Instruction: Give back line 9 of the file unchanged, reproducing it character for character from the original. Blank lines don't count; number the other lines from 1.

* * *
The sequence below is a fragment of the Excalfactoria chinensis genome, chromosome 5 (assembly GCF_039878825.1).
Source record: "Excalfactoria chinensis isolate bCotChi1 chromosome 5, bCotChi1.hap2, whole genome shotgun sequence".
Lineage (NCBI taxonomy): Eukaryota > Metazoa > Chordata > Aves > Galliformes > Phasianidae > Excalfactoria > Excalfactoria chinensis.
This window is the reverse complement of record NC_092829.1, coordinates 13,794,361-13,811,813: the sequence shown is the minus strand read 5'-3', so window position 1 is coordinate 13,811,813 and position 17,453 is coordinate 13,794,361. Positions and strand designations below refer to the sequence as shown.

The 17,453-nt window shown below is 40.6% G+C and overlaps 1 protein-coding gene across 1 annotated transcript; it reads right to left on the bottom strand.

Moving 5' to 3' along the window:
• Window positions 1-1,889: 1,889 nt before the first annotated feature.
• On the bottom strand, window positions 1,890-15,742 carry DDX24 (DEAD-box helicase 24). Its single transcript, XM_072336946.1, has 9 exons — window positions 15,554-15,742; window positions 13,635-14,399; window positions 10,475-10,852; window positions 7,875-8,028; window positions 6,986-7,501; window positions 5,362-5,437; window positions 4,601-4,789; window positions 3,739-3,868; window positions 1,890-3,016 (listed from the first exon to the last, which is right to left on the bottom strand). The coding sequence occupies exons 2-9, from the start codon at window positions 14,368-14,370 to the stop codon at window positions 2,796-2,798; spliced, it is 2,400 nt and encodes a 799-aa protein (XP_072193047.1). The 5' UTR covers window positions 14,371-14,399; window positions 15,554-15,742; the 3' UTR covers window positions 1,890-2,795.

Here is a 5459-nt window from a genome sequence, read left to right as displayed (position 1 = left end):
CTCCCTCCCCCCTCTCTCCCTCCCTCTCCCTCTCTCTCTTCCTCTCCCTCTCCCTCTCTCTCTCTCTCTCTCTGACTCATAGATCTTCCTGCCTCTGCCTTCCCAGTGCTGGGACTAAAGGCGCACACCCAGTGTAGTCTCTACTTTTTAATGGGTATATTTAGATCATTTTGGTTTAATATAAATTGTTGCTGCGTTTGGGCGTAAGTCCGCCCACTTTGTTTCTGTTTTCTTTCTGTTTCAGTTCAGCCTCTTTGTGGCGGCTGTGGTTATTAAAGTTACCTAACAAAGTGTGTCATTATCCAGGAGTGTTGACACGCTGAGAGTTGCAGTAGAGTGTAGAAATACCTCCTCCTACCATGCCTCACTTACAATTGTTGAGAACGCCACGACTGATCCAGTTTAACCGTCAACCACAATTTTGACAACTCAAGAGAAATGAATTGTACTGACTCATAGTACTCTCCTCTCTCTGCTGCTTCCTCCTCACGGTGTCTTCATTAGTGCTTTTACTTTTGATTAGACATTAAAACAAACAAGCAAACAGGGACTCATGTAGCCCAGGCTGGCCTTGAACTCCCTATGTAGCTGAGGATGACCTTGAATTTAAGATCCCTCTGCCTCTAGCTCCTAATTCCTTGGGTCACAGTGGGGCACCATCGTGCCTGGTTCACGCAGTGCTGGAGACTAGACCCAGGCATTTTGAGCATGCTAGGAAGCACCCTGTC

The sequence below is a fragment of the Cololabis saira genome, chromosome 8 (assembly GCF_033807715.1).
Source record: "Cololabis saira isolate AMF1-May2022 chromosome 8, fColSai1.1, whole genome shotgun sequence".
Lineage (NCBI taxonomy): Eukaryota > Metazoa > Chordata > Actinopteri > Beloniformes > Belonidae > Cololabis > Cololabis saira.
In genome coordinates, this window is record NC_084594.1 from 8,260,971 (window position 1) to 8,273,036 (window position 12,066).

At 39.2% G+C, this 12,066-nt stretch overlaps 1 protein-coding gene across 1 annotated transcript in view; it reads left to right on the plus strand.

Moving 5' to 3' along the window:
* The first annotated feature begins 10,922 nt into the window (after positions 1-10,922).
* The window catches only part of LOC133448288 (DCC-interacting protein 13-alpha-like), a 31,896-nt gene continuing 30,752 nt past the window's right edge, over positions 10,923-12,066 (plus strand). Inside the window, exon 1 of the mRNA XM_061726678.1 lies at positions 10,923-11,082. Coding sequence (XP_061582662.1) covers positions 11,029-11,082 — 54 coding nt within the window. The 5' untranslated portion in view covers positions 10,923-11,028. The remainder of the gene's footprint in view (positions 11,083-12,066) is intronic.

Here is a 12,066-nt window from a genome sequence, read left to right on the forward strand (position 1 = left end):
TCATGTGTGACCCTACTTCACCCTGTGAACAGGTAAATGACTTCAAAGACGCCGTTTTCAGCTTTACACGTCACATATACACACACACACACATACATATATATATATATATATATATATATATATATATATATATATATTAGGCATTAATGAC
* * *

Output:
Here is a 5459-nt window from a genome sequence, read left to right as displayed (position 1 = left end):